Josephine Barnes

From Wikipedia, the free encyclopedia
Jump to: navigation, search

Dame Alice Josephine Mary Taylor Barnes, DBE (18 August 1912 – 28 December 1999),[1] known professionally as Dr. Josephine Barnes, was a leading obstetrician and gynaecologist.[2]

She was born in Sheringham, Norfolk, England, and educated at Oxford High School in North Oxford and the University of Oxford, reading Natural Sciences at Lady Margaret Hall. She then studied medicine at University College London.

When the Second World War started she was appointed to a post at the Samaritan Hospital. From 1947 she ran a mobile obstetric team from University College Hospital.[3] Barnes was the first woman consultant obstetrician and gynaecologist at Charing Cross Hospital (1954) and the first woman President of the British Medical Association (1979–80). She was also Chairman of the Elizabeth Garrett Anderson Hospital Appeal Trust, President of the Association of Chartered Physiotherapists in Obstetrics and Gynaecology (known since 1994 as the Association of Chartered Physiotherapists in Women's Health) from 1977 to 1995, and President of the Royal British Nurses' Association. She took a prominent role in the public debate over the 1967 Abortion Act. In 1994 she delivered the Hunterian Oration at the Hunterian Society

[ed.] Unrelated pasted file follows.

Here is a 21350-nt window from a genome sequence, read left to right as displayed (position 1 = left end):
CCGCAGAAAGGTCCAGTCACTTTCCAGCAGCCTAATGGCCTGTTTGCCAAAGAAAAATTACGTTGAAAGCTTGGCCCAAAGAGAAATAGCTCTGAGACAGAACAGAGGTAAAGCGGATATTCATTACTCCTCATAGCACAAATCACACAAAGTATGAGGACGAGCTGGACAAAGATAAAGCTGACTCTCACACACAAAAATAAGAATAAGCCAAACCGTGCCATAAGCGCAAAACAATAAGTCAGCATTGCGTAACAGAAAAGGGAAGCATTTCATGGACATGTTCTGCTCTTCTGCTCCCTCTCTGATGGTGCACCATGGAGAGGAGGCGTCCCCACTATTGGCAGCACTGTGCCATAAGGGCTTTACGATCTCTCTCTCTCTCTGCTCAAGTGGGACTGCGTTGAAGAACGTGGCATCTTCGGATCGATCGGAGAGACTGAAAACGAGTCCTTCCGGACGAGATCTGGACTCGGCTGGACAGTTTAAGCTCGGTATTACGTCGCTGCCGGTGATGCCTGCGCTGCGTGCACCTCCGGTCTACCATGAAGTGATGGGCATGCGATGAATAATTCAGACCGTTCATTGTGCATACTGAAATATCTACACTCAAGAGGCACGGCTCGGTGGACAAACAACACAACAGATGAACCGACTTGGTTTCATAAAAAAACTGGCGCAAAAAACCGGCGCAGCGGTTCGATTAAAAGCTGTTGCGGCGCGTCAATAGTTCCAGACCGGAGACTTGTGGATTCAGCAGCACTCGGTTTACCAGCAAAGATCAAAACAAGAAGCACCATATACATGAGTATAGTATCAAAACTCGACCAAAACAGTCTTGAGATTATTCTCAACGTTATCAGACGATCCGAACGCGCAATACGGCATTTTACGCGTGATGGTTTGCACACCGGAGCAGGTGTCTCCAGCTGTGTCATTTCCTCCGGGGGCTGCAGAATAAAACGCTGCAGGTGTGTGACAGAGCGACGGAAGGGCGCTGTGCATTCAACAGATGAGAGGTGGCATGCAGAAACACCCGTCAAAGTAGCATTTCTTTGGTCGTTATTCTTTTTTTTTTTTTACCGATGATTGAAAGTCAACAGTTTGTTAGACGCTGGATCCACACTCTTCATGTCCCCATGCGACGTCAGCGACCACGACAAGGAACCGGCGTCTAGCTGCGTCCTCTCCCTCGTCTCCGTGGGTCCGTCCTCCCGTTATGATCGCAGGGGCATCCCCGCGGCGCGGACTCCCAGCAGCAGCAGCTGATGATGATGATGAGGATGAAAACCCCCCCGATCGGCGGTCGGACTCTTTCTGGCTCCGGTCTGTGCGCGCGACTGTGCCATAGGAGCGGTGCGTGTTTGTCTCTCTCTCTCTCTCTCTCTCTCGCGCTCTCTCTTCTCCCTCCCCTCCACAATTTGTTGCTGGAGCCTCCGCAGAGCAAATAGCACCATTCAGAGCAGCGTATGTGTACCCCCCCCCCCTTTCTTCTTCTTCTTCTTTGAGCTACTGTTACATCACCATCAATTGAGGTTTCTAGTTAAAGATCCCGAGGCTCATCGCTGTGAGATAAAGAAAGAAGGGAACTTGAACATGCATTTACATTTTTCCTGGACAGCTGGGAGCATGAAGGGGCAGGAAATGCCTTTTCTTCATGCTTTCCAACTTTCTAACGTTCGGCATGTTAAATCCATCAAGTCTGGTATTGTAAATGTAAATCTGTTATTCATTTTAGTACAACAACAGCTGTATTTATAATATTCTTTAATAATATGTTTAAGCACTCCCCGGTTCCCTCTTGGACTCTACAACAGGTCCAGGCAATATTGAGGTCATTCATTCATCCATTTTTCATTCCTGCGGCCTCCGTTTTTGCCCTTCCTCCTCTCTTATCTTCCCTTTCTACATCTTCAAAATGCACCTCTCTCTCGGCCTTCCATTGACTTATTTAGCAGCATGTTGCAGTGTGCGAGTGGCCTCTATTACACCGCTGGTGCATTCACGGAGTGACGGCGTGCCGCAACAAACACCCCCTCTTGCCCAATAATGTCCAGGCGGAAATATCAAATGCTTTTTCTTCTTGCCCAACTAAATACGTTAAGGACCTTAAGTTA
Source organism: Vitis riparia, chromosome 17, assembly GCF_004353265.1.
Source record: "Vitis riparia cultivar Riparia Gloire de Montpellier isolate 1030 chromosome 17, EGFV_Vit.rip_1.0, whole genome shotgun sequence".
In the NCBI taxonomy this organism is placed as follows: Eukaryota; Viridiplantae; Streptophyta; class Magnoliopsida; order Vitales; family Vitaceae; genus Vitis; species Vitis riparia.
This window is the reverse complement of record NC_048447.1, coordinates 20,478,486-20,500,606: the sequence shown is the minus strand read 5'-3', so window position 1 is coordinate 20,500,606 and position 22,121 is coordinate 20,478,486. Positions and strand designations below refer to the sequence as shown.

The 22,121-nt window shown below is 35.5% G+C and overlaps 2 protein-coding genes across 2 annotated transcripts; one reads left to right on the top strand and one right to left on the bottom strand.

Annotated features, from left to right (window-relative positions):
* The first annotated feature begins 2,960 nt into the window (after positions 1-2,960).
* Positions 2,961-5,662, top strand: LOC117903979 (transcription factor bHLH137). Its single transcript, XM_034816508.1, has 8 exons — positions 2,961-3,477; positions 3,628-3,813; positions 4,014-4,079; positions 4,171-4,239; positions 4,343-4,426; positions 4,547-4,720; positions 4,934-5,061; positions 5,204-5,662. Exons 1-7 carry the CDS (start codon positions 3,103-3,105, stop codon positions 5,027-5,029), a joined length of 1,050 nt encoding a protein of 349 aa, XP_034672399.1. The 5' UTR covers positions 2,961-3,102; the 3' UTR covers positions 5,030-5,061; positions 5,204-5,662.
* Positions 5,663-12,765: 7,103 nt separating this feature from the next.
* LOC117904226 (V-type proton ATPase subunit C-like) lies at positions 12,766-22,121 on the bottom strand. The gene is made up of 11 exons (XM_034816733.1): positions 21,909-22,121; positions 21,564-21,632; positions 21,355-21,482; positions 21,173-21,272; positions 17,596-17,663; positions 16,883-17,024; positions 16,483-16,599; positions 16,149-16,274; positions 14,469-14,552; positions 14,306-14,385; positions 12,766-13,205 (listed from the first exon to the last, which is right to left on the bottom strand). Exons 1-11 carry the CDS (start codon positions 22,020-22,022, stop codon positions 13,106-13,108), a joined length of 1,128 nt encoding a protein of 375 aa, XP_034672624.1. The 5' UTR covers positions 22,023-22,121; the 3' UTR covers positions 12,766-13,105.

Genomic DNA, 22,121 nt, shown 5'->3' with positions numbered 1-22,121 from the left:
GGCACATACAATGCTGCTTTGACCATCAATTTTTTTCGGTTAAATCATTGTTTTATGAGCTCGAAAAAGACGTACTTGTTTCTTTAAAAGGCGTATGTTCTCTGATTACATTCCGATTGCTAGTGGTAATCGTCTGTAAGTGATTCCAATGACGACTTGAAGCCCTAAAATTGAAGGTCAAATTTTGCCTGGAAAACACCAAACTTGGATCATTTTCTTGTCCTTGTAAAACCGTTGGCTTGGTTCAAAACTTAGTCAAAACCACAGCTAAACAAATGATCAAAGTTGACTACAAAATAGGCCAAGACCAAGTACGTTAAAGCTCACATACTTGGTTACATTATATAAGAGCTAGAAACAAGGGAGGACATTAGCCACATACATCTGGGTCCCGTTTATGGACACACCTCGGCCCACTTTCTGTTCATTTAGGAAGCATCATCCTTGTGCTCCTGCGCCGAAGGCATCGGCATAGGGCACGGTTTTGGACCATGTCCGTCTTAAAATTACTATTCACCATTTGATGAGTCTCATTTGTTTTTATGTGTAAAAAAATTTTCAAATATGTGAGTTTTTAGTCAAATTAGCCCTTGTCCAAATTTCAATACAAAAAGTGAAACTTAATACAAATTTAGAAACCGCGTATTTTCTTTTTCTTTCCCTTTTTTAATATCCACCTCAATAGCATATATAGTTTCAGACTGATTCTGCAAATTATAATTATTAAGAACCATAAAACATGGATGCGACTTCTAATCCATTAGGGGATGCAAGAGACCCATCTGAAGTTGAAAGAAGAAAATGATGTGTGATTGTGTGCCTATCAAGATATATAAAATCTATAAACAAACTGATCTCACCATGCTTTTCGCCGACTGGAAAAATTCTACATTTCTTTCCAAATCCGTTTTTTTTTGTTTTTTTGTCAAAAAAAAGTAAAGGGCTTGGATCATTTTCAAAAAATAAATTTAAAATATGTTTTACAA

She had married Brian Warren, a lieutenant in the Army, in 1942.

Affiliations[edit]

She was also a Friend of the English Pocket Opera Company and a Guardian of Westminster Abbey. She was a Fellow of the Royal College of Physicians, the Royal College of Surgeons of England, and the Royal College of Obstetricians and Gynaecologists (of which was she sometime Vice-President).

References[edit]

  1. ^ Laura Lynn Windsor, Women in Medicine: An Encyclopedia (ABC-CLIO, 2002) p20
  2. ^ Josephine Barnes, Answers.com.
  3. ^ Haines, Catherine. International Women in Science: A Biographical Dictionary to 1950. 

External links[edit]

* Munk's Roll of the Royal College of Physicians of England